Can yoga help a Christian pray?

Fr. Tom Ryan, CSP

Yoga can enrich the life of a Christian—or member of any religionby balancing the nervous system and stilling the mind. In short, yoga creates an environment in the body for meditation. Teresa of Avila, a 16th century Spanish mystic, speaks in her writings on prayer about “the fool in the house”—the restless mind. If you’ve ever tried to pray, you know what she’s talking about!

If you find something that relieves tension and stress from your body so you can sit quietly in prayer, something that helps you focus your attention on your sense of God’s presence and hold that focus for a period of time—you’ve found a very valuable practice!  That’s what many have found in the practice of traditional yoga. One of the significant contributions it makes on a spiritual level is that it directly addresses two of the greatest obstacles in prayer: the restless mind, and the restless body. That’s part of its attraction for westerners: it gives fidgety activists something to do that is actually very peaceful and calming.

All day long we are absorbing affective charges, whether positive or negative. They are little packets of energy that lodge in our muscles and tissues and organs. And when the cupboard is full, it is very difficult for us to relax our body and stabilize our mind. Physiologists tell us that the most effective way to unload these charges is through contraction and relaxation of the muscles and deep breathing.

Obviously, there are many ways one can do that: a brisk walk, a swim, riding an exercycle, etc. But if you’re talking about unloading tension and stress from the body through contraction and relaxation of the muscles and deep breathing, then hatha yoga is a way par excellence of doing it, because that’s essentially what it does. The word for a posture in yoga is asana, which means “to be stable, still,” and that applies to both muscular and mental activity.  Anybody who has ever participated in a session of hatha yoga knows the effect of feeling calmer, more grounded and centered.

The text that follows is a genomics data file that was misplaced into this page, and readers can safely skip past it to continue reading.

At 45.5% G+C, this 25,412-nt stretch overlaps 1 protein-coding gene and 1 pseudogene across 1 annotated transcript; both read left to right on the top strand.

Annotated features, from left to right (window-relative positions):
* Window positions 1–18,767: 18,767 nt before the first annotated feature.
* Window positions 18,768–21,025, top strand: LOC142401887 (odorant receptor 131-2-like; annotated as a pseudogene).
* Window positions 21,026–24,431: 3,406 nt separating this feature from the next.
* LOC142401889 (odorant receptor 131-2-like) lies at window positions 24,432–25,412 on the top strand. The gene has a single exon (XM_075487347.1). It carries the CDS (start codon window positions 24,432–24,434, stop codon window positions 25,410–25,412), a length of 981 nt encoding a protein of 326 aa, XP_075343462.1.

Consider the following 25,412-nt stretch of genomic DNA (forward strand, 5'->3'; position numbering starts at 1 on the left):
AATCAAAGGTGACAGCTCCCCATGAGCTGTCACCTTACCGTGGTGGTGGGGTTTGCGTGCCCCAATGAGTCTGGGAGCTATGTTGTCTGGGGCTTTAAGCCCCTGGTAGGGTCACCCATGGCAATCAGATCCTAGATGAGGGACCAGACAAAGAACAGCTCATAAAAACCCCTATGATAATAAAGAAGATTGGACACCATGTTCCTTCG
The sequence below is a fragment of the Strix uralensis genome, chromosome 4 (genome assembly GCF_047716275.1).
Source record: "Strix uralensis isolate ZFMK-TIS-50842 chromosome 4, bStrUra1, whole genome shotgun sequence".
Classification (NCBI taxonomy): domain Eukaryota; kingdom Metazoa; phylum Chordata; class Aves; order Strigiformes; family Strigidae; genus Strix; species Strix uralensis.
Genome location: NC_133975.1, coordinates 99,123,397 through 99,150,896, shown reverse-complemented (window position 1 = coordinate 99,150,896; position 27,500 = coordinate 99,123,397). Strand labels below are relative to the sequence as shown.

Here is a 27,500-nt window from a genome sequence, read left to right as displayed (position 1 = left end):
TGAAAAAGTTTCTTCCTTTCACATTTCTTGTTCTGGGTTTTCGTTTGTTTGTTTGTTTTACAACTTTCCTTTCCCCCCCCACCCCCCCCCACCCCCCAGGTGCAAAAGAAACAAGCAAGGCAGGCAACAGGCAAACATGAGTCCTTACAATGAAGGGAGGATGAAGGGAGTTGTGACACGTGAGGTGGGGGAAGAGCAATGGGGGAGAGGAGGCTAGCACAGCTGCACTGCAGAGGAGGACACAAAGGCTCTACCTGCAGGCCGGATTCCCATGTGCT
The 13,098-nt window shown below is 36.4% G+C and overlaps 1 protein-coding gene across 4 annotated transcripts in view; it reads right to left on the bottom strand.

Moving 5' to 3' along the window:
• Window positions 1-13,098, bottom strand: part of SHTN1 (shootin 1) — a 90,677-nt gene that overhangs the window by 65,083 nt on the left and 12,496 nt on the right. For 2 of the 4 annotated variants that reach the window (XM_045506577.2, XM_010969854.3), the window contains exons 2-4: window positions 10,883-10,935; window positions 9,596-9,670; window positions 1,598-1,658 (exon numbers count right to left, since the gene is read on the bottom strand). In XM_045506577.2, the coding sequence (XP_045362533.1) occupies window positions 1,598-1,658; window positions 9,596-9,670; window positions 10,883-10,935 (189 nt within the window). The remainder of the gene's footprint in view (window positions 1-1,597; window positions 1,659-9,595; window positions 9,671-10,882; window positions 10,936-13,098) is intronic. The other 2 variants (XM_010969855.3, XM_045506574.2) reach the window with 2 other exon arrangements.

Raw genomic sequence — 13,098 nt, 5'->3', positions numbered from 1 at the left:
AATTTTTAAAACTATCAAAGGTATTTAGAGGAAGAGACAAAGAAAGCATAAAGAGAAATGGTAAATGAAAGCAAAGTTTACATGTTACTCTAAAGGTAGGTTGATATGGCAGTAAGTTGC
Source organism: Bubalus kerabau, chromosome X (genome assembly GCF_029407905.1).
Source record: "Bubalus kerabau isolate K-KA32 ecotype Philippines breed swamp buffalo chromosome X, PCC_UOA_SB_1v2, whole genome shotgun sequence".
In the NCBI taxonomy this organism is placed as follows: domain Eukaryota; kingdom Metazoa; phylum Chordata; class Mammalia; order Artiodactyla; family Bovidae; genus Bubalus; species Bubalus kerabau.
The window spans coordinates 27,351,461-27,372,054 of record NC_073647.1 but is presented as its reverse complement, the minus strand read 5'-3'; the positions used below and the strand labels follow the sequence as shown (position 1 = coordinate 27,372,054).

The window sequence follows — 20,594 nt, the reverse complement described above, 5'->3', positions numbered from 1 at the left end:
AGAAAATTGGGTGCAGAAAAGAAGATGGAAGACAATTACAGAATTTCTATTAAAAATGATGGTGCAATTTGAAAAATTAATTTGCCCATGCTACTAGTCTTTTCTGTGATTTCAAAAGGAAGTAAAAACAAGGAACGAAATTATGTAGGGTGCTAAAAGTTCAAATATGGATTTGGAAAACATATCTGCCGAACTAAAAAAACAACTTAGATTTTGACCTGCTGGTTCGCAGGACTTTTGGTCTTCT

So if one of our greatest difficulties in prayer is the restless mind or the fidgety body, the stretching and breathing of yoga empties the cupboard of those affective charges and enables one to sit calmly and quietly in meditation.

In meditating, are we leaving our minds open and empty with the result that the devil might enter in? 

This view seriously undervalues the power of intentionality. Meditation in the tradition of Christian contemplative prayer calls for the use of a short prayer word or name of God that serves as an anchor for the attention and continually renews one’s intention to simply be present to God in loving faith with the whole of one’s being. Leaving the mind “open and empty” is not what it’s about.

Our freedom is God’s respect for us. God does not force or impose, only invites. And if God does not force or impose, God will not allow the devil to trample our freedom either. When it is our intention to respond to God’s invitation to deepening communion in faith and love, it is God, not evil, that will fill our hearts and minds.

(See the other articles on meditation)

How can cultivating the ability to be present in the moment help you in your spiritual life?

This question arises because one of the things we’re doing in practicing yoga is paying attention—to what’s going on in our body/mind as we enter into and hold a pose. Does training the mind to pay attention to the moment make any positive contribution to our spiritual lives in general and our prayer in particular?

If we begin by recognizing that there are two fundamental components for a rich spiritual life—our own personal experience, and the Holy Spirit present to us in it all—then learning to pay attention to our experience is critical.

There are many biblical scenes that exemplify how marvelous things happen when people are present in the moment. To cite but a few: the annunciation of the angel to Mary (Lk 1: 28-35); Elizabeth’s awareness of and reaction to the child leaping in her womb when she hears Mary’s voice (Lk 1: 41);  John the Baptist’s reaction to Jesus when he comes to him to be baptized (Matt 3:14); Jesus’ encounter with the woman at the well (Jn 4); Jesus’ communication on the cross with the good thief (Lk 23:40-43).

What we practice on the mat—paying attention—can help us bring a more fine-grained awareness to the movement of the Holy Spirit in our hearts and minds throughout the day, and that will lead to a rich spiritual life.

When Elizabeth heard Mary’s greeting, her baby moved within her. The Holy Spirit came upon Elizabeth. -Luke 1:41